Calgary Stampede Champion Hashtags
The Calgary Stampede rode, which hosts several Western performance horse events, will not be held in 2020. * Hudmya Photography

Calgary Stampede Cancels Due to COVID-19

The Calgary Stampede — one of the premier rodeos in the world — will not be held this summer due to the coronavirus. The event in Calgary, Alberta, also included several Western performance horse events, including cutting and reined cow horse.

In announcing the cancellation Thursday afternoon, officials cited restrictions on gatherings in the Canadian province of Alberta, where the Stampede is held, as the reason for not having the rodeo. Gatherings of more than 15 people are banned in the province for an indefinite amount of time.

The Stampede had been planned from July 3-12.

“This is an extremely difficult announcement to share, but it is the right thing to do,” Calgary Stampede President & Chairman of Board Dana Peers said in a statement. “As a community celebration, the cancellation of our annual event comes with our community and public health and safety front of mind.”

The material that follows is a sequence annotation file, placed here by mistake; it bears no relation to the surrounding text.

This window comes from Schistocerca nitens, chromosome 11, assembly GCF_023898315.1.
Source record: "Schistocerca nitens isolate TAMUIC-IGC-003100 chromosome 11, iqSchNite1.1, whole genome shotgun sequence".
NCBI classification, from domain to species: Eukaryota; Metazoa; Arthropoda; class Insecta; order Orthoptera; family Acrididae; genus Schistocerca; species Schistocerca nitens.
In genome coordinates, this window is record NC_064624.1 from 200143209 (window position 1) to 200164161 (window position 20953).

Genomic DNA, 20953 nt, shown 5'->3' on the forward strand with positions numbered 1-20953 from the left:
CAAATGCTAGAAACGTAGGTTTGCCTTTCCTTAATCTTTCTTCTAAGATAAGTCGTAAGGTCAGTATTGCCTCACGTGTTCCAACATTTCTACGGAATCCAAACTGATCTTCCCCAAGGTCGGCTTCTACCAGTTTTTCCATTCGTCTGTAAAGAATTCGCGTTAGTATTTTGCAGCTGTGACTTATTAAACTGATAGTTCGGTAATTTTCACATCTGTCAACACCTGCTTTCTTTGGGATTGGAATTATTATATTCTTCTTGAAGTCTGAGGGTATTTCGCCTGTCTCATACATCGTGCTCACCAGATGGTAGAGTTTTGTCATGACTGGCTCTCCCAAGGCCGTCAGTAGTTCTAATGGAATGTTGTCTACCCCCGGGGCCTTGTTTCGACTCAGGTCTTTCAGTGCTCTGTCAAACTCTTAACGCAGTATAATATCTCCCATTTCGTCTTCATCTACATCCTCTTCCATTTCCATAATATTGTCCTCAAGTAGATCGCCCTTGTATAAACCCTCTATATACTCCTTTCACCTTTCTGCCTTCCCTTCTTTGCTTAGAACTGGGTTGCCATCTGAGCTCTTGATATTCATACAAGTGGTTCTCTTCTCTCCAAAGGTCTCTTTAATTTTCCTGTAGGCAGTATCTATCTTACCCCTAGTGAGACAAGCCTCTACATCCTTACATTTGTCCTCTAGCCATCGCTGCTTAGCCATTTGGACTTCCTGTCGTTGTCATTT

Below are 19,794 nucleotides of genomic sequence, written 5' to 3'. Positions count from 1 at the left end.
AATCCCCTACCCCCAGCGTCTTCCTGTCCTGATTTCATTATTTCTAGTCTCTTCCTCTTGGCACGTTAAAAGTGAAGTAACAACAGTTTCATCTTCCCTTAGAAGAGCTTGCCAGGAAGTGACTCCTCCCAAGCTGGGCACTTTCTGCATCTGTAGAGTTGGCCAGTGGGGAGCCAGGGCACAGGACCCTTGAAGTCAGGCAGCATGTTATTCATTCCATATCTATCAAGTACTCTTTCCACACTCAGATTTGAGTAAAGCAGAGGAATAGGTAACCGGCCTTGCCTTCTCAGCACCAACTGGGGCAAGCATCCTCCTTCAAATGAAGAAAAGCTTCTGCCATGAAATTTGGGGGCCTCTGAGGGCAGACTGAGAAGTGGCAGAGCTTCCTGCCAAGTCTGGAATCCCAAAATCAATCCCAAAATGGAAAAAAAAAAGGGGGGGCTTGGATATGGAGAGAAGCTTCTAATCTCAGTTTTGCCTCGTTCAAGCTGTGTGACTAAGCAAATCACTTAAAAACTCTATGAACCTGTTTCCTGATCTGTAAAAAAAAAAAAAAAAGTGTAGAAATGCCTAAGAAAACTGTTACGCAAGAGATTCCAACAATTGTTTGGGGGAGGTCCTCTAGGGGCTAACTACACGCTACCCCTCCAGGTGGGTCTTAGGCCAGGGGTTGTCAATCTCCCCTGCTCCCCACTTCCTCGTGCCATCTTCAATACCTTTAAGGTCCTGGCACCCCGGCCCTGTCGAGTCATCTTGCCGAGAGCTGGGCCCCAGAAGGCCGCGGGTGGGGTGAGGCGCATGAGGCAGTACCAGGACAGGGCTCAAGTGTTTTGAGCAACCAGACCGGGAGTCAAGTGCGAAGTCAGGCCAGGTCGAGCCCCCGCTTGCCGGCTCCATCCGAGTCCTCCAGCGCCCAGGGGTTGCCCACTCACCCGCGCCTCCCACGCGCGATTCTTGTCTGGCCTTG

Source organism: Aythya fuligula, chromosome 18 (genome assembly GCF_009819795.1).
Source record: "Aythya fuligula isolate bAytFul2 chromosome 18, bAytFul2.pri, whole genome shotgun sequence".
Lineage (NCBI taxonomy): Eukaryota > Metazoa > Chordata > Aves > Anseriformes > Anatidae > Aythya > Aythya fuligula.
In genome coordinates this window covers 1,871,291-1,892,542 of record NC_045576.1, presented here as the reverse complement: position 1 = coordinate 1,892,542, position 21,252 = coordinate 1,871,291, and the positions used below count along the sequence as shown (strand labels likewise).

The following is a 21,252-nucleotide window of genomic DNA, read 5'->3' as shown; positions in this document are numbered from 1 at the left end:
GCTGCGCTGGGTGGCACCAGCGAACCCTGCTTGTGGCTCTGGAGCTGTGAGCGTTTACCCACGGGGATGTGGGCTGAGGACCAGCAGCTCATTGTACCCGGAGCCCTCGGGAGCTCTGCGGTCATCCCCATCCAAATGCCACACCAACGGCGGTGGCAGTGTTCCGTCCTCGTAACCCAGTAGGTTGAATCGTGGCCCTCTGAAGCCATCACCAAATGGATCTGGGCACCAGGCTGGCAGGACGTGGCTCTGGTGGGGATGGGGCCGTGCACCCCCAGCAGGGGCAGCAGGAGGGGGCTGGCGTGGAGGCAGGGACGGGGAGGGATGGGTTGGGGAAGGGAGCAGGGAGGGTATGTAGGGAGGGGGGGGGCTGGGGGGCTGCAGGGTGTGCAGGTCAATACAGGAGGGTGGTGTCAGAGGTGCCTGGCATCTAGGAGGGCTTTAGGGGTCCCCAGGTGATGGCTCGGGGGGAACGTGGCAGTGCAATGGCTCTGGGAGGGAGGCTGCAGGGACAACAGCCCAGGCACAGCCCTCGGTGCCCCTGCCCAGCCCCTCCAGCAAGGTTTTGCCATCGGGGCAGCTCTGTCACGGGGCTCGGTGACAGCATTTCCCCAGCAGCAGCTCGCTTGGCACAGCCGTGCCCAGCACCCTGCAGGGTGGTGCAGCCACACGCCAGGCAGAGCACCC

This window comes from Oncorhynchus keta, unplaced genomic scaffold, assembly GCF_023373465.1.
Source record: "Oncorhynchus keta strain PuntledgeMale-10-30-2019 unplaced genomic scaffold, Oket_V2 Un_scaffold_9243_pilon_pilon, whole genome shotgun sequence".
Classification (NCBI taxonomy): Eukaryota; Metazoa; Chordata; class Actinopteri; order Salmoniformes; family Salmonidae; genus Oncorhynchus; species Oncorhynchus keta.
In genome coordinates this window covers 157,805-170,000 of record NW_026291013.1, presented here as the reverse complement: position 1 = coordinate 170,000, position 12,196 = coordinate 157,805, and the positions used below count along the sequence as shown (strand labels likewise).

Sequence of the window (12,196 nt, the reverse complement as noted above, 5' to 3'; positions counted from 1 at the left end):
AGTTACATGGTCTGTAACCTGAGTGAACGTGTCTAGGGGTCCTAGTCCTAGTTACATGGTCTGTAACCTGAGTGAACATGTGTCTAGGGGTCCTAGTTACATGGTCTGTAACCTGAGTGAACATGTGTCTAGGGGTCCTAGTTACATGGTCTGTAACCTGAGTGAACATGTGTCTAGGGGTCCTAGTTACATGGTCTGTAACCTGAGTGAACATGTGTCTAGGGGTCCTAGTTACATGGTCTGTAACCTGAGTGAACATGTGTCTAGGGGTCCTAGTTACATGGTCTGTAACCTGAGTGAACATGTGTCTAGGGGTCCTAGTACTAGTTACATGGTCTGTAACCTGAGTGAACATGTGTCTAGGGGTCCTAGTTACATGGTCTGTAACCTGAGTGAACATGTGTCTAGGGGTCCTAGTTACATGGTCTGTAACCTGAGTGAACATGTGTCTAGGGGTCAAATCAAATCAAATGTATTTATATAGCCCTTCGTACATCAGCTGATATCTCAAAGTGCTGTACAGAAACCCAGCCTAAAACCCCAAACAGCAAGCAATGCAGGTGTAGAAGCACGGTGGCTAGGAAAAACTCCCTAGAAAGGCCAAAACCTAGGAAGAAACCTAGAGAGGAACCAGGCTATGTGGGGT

The Calgary Stampede also features several horse shows, including cuttings and reined cow horse events. Those events drew some of the top cutting horses in training over the years, such as in 2018 when NCHA Open World Champion Hashtags won the Stampede’s Mercuria/NCHA World Series of Cutting.

The Calgary Stampede has been around for 108 years, through two World Wars, the Great Depression and a devastating flood. But organizers say the loss of this year’s Stampede is bigger than our not-for-profit organization. Many local businesses are part of the greater Stampede, from the restaurants, bars and hotels, to the retailers, ride share and taxi drivers who support western culture throughout our city.  

“The Stampede is a critical part of who we are as Calgarians. It’s almost impossible to imagine a summer without it. But these are extraordinary times, and the Stampede has done what they always do: put the community first,” said Calgary Mayor Naheed Nenshi. “For me, riding a horse at the front of the parade is a moment, even with all the people and all the noise, for some introspection on who we are as a community. I’m sad to not be at my tenth parade this year. But we’ll dust ourselves off and come back even better. Together.”

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